As an interaction designer and researcher, I have always been fascinated by the power of visual communication and moving images in particular. Therefore, I was thrilled when I got invited to visit the School of Cinematic Arts at USC in Los Angeles for six months in 2013-2014. So, what happens when you put an introvert Norwegian in Los Angeles for half a year?
From Hollywood celebrities to traffic jam
For Norwegians, Los Angeles is probably most known for Hollywood movies and celebrities, in addition to beautiful beaches and palm trees. However, Los Angeles is extremely diverse. As one of the locals expressed it, Los Angeles is more like a salad bowl than a melting pot: different cultures and traditions exist alongside each others in stead of blending together. From Korea town to Bevery Hills, Downtown to Santa Monica – these are all sub-cities that apparently exist completely independent of each other.
Another obvious aspects that characterizes LA, is its car culture. It seems like everyone you talk to in LA have a car, and spend 1-3 hours each day just to get between home and work. Only one person in each car, of course! The traffic is overwhelming. For this reason, the first impression of the city can be quite harsh, but as you start to know different areas and spots in the city, it’s hard not to fall in love with it.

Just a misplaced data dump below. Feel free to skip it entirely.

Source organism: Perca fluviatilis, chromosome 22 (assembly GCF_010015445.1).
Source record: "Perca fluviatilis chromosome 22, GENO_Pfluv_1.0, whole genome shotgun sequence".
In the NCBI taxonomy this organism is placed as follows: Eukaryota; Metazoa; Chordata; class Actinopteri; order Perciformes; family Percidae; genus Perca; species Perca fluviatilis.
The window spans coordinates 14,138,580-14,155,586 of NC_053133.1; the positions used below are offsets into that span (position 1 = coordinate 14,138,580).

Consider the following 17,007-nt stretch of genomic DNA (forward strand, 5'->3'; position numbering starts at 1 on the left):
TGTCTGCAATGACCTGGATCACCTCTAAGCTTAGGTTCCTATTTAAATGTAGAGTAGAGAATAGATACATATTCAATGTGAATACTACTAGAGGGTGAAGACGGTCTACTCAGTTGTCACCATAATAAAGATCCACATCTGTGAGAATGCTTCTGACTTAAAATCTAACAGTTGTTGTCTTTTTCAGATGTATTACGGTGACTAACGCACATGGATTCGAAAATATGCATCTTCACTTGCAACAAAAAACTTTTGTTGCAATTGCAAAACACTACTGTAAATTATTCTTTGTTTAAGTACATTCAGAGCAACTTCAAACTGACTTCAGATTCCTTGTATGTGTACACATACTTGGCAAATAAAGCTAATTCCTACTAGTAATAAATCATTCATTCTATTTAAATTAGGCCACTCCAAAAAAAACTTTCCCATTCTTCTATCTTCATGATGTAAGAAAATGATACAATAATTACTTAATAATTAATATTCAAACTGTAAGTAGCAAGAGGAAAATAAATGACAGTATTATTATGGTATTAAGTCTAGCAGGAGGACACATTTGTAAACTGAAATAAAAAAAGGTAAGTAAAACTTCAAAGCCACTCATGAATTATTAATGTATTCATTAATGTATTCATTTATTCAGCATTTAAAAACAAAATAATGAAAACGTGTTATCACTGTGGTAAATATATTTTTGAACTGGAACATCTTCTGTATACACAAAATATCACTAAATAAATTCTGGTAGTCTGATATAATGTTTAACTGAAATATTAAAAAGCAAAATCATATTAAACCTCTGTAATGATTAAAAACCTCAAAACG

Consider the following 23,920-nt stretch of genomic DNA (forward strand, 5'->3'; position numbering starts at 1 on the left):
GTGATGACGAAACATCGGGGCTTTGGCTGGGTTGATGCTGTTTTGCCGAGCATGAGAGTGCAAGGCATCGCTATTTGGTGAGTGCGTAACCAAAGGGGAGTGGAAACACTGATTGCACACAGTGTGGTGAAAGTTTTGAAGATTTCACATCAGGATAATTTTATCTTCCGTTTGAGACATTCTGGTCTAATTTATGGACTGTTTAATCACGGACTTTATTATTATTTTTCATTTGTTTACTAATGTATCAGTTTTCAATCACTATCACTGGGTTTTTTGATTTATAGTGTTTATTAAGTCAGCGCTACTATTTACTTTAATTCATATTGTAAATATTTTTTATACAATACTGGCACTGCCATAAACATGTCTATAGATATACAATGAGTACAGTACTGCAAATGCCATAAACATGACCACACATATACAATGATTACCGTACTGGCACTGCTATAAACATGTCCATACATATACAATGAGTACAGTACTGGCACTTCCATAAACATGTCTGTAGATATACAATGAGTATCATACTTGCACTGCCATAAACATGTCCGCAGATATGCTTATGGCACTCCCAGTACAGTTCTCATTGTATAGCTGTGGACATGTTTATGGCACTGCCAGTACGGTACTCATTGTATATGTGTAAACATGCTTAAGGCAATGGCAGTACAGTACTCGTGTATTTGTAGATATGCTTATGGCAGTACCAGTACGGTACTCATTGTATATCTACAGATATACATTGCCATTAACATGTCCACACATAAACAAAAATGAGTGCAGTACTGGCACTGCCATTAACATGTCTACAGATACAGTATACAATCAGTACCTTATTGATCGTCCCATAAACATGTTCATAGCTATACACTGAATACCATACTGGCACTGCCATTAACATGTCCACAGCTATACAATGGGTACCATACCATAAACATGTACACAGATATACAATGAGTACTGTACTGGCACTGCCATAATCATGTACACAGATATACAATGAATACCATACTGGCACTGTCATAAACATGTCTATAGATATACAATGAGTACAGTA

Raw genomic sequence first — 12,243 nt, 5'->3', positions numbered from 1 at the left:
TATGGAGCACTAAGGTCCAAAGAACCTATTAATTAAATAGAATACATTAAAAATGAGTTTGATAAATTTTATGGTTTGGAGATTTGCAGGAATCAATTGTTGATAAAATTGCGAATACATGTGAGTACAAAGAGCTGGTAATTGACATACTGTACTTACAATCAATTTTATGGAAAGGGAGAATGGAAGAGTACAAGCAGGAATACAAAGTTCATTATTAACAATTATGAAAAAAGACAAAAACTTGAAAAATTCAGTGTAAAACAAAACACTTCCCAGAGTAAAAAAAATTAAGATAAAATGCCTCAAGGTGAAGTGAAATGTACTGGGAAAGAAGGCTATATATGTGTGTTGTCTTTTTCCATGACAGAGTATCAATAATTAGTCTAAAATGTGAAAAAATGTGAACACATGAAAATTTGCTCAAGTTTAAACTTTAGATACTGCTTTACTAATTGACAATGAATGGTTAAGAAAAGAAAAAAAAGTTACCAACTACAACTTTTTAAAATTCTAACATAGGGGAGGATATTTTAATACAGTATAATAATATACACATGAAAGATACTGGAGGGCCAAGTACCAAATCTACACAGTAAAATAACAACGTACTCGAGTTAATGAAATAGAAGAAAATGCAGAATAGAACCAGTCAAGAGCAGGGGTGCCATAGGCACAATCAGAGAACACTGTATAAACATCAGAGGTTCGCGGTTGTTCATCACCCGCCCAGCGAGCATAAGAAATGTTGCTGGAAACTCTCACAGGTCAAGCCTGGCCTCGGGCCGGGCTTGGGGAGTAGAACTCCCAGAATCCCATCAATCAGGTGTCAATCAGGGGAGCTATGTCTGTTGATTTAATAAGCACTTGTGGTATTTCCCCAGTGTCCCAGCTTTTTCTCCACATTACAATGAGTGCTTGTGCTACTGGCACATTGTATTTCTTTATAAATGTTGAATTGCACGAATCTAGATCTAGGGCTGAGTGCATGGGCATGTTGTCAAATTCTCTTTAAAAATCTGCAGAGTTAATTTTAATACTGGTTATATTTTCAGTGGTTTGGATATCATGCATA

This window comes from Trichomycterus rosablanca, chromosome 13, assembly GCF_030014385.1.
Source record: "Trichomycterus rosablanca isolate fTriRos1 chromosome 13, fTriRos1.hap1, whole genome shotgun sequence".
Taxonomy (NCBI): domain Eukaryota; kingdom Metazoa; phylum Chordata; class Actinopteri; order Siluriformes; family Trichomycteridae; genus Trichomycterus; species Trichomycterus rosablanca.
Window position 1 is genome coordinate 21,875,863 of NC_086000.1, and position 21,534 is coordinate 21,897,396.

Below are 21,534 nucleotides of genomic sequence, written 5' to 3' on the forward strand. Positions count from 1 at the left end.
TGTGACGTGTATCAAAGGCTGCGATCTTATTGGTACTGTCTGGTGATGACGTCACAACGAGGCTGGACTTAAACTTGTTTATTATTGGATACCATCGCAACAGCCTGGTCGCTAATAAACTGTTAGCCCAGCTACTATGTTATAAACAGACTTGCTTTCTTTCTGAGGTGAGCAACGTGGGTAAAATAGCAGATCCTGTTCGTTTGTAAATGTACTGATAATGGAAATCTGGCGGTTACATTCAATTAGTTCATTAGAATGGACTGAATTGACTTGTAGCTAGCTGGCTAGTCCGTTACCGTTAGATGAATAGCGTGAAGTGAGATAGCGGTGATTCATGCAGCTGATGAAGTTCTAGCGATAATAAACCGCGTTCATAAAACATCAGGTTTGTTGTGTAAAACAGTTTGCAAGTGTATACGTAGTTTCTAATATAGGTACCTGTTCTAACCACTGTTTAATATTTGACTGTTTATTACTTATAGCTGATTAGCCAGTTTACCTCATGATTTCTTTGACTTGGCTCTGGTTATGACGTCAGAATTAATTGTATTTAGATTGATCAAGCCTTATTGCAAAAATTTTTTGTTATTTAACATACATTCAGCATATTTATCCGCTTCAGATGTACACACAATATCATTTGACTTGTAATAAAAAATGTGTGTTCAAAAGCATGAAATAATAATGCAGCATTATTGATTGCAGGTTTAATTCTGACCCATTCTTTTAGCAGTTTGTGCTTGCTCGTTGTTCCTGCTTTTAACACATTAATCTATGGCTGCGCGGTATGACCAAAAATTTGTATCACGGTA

Introverts in LA
I was traveling to the US together with my husband, who was visiting UCLA as part of his PhD studies in cell biology. We both consider ourselves introverts, and consequently we were slightly anxious about how we would fit in, considering that LA is known for its outgoing and extrovert culture.
However, we quickly learned to appreciate the small talk in the shops, colleagues introducing us to their coworkers, and the including atmosphere in general. (And by the way, there are introvert people in LA as well, believe it or not!).
In addition, we were lucky to make friends with some of the locals quite early on, who brought us to cosy restaurants, beautiful hiking trails and intriguing exhibitions, and included us in American traditions such as Thanksgiving.
It’s all about the story
If I have to choose one word that summarizes the professional insight I gained in LA, it is the word ‘storytelling’. Everywhere you go in LA, from cafés to offices, from parties to academic seminars, people are talking about storytelling, as well as enacting it.
Considering that 120 000 people are employed in the entertainment industry in LA, this might not come as a big surprise. However, storytelling is not necessarily about creating the next Hollywood blockbuster; it might as well be used as a tool for creating engaging real world experiences or stimulating social change. If you have ever been to Disneyland, you know what I am talking about: everything is planned, staged and choreographed from beginning to end.